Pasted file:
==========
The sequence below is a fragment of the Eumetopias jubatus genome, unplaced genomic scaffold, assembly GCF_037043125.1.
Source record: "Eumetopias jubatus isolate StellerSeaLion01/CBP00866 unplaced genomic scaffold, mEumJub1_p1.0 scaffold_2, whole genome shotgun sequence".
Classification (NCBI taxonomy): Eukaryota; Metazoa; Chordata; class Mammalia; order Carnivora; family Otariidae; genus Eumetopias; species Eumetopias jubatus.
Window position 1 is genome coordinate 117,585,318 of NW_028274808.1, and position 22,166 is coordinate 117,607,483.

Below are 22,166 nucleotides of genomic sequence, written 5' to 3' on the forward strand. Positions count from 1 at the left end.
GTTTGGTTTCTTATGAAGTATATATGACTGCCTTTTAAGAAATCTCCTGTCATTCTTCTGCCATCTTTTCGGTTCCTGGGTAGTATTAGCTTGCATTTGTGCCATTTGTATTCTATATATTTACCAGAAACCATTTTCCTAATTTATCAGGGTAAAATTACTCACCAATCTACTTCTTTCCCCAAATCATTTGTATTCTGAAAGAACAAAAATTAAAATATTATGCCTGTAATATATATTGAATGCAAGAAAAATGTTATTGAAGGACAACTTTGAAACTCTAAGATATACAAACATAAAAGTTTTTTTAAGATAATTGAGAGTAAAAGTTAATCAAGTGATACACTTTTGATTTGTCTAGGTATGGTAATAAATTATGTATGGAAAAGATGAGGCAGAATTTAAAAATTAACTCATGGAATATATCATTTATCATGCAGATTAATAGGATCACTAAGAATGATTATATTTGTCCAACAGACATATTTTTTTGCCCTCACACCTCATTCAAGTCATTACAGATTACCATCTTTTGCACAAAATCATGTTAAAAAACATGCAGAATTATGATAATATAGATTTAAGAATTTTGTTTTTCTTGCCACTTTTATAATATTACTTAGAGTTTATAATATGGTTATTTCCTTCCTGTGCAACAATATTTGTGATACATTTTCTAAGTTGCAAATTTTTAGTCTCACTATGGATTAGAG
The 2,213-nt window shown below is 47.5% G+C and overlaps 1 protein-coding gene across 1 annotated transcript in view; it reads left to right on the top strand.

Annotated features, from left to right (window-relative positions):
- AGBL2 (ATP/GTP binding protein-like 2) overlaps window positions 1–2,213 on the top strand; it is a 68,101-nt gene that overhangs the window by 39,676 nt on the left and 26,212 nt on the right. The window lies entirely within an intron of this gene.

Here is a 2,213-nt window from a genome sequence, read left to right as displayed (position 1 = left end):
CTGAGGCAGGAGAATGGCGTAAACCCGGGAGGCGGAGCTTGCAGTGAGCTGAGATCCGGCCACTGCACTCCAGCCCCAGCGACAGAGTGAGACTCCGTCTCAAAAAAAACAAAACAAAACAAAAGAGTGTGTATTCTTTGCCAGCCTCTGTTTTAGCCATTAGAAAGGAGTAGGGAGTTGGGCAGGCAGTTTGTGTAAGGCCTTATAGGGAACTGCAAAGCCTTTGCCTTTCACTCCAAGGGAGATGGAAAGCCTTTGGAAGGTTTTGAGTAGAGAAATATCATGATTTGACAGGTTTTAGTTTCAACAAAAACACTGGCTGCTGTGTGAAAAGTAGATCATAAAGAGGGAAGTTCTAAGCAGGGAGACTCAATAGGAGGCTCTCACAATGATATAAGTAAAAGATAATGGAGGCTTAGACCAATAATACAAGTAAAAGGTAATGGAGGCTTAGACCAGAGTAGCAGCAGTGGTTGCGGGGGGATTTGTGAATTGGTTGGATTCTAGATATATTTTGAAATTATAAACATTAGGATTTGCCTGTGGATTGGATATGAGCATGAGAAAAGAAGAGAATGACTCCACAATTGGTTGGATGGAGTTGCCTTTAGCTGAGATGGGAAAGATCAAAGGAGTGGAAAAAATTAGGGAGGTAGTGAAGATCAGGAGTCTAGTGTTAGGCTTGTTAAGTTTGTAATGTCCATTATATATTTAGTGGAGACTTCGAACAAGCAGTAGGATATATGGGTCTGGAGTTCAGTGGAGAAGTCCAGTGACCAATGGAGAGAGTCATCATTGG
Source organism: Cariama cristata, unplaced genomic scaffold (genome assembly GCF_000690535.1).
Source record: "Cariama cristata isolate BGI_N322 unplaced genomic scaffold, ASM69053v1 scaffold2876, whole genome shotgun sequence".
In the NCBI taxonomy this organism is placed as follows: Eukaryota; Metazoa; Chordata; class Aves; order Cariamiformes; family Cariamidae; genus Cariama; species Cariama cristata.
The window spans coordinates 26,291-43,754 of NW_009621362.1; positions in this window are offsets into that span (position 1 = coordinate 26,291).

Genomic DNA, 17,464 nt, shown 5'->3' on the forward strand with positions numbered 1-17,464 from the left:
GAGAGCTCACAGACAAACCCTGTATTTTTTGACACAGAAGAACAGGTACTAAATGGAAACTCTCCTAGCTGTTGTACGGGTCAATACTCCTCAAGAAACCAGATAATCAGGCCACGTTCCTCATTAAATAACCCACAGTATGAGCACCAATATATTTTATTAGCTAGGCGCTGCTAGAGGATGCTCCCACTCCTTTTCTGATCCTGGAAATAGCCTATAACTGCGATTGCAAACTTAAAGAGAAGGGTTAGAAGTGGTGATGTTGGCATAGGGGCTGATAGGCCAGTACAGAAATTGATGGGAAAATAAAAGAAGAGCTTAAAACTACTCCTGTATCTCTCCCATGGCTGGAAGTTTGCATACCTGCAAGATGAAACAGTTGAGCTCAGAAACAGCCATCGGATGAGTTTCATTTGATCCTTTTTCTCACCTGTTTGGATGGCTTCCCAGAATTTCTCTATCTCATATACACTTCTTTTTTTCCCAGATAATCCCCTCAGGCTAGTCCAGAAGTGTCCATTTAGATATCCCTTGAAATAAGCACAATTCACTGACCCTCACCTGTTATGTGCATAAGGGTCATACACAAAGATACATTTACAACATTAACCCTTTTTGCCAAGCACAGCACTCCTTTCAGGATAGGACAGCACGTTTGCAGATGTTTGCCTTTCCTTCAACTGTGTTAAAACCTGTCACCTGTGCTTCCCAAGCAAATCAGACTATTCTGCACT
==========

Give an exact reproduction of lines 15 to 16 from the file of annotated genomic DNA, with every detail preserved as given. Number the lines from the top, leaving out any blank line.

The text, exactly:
The window spans coordinates 26,291-43,754 of NW_009621362.1; positions in this window are offsets into that span (position 1 = coordinate 26,291).

Genomic DNA, 17,464 nt, shown 5'->3' on the forward strand with positions numbered 1-17,464 from the left: